Review by Fastkilr

Reviewed: 08/28/06

The first enjoyable LEGO game?

Eidos Interactive capitalizes on two respective licensed properties in one shot, wrapping the spirit of Star Wars around their finger, and utilizing the LEGO brand in a charming way. The post-GameCube Generation is one deeply depressed by the very gaming franchises they support. Finally, a third party developer (Eidos) refuses conformity in the face of an evil empire at war. Once Activision’s Revenge of the Sith met the release date forced upon it by the film of the same name, I began to wonder why Developers of previous Star Wars games had to concern themselves with keeping so close to their source material. LEGO Star Wars is proof that the genre of Fantasy is most appealing to its audience when realism is no longer in-tact.

Loosely burrowing plot devices from The Phantom Menace, Attack of the Clones, and Revenge of the Sith, LSW features all the major conflicts, characters, and planets, even making room for some of the lesser ones. Familiar scrolling text precedes each scene in Story Mode. These scenes are under the player’s control, permitting unlimited lives so the player cannot influence the storyboard in any way George Lucas didn’t intend on. The length of time you spend on each stage differs drastically. Episode I takes nearly one hour to complete, where as Episode II & III are shed into a fraction of that time.

The central cast of characters consists of Jedi-Knights, seemingly expendable people with guns, or Droids. Somehow Anakin Skywalker also slips into the mix, harnessing the ability to fall down garbage chutes. Two hours later and Anakin Skywalker has evolved from a harmless infant, into the deadly Darth Vader. As long as they’re wielding light sabers, Obi-Wan Kenobi and Qui-Gon Jinn are a force to be reckoned with. Persistent button mashers, a gaming nirvana calls your name! As the repetition of hitting the attack button will result in a bullet-deflecting swing of your light-saber, and also an offensive attack, at the same time. Droids are primarily used to unlock specialized doors. They had to add a slew of unfortunate door-opening puzzles just to justify the existence of the gun-touting characters, and those damned Droids, who sit listlessly on the sidelines the whole game, doing absolutely nothing.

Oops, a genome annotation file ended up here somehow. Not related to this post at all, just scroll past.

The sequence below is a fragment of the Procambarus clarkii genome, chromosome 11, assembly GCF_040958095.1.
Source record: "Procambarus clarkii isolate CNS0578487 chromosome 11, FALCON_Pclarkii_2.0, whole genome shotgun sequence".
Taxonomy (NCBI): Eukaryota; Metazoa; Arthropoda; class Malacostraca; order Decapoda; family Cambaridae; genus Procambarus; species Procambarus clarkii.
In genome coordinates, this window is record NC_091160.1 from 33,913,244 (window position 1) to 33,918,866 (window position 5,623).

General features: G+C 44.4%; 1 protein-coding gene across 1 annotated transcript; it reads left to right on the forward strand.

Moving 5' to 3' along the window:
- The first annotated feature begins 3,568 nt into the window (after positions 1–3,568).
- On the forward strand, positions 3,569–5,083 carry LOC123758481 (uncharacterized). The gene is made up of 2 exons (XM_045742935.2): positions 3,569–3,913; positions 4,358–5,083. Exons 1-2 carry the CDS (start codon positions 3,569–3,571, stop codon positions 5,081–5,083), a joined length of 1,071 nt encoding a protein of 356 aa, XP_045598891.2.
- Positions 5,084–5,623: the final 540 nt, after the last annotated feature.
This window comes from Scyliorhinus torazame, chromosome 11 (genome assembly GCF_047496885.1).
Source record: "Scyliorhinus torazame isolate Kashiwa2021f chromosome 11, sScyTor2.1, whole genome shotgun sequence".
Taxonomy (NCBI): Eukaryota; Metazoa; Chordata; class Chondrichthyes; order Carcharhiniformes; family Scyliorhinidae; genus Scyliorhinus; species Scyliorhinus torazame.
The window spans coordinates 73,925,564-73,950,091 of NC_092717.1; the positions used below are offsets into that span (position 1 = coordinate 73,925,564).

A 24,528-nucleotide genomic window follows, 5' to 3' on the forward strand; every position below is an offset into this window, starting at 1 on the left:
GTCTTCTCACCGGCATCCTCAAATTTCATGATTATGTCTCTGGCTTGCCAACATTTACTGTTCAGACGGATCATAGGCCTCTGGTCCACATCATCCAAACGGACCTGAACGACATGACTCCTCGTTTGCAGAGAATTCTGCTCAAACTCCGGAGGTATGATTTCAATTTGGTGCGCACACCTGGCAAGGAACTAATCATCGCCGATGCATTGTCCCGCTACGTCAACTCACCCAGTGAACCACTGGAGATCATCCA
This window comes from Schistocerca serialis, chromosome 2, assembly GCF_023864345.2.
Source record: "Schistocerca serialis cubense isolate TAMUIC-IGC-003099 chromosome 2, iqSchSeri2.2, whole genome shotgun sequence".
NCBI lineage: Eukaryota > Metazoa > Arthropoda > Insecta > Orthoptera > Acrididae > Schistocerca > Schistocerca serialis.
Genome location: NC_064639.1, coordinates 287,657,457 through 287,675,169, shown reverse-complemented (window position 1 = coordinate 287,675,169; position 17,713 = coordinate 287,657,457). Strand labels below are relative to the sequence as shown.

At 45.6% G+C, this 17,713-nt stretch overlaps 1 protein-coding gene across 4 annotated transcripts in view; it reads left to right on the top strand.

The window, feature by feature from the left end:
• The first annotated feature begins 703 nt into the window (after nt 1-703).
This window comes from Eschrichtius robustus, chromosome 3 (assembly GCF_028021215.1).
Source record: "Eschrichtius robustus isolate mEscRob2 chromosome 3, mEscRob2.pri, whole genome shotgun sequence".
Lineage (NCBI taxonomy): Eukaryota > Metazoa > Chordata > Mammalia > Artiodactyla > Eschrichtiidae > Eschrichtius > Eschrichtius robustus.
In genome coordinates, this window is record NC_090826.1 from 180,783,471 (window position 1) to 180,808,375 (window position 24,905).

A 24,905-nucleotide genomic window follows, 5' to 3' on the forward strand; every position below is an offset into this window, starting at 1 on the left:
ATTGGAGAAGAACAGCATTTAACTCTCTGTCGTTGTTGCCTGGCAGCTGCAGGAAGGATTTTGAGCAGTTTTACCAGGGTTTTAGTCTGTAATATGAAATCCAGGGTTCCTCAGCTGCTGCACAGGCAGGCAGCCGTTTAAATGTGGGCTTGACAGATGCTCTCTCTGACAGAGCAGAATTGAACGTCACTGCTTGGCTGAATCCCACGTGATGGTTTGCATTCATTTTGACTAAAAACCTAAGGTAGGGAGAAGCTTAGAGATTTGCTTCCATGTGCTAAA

In Multi-Player, my main complaint is that one player is always forced into being the unlikable character. This is fixed by playing Free-Play mode, but the action just doesn’t feel right when the two of you aren’t the same character. Namely, if your character is enhanced or unique in any way, your friend is likely to be sitting out, waiting for the ever-exciting opportunity to unlock a door for their ungrateful friend to pass them by.

As uneven as the battling portion of LEGO Star Wars is in nature, not everything in the game has direct priority on destroying large troops of Sith scum. In fact, quite a few linear puzzles have been injected into the game, with the prize either being a one-way exit from a recognizable Star Wars location, or access to a plain balcony you may’ve disregarded. Whatever the puzzle, they are all solvable and aren’t anything worth seeing twice.

Interference from invisible walls and a collection of character glitches make otherwise solid controls into unnecessary work. Had the LEGO pieces played a more important role in the game, there could‘ve been more atmosphere. Controlling LEGO-pieces with the force, a Jedi can move the object from the original location to a pre-destined spot on the level; this usually allows you to stack LEGO pieces and reach locations that aren’t accessible otherwise. Towers of useless LEGO pieces will be your sort of makeshift platforming device through most of the game. Don’t worry though, it’s all a very enjoyable experience. The downside is that it’s mostly used to reconstruct LEGO pieces which seem broken and scattered all over the levels, for some reason. Don’t get me wrong, LEGO Star Wars is an excellent attempt at innovative gameplay for a mass-market, but who would want to experience the magic of LEGO blocks, with Jedi powers, when a human without the aforementioned powers is capable of much more spectacular designs?

Considering the repercussions for dying (or the lack thereof), it is more tempting than not to run right through a good number of LEGO Star Wars’ levels. I suppose this would seem less painful, since large-scale fights are hideous affairs in this game (several teammates will be killed unintentionally in most battles), and there’s really no punishment for death, so being on the receiving end of a few blows is all fun and games. However, the whole title isn’t some phenomenal Light Saber-adventure game. The appeal of LEGO Star Wars falls squarely on variety instead of solid polarity towards one subject matter or another.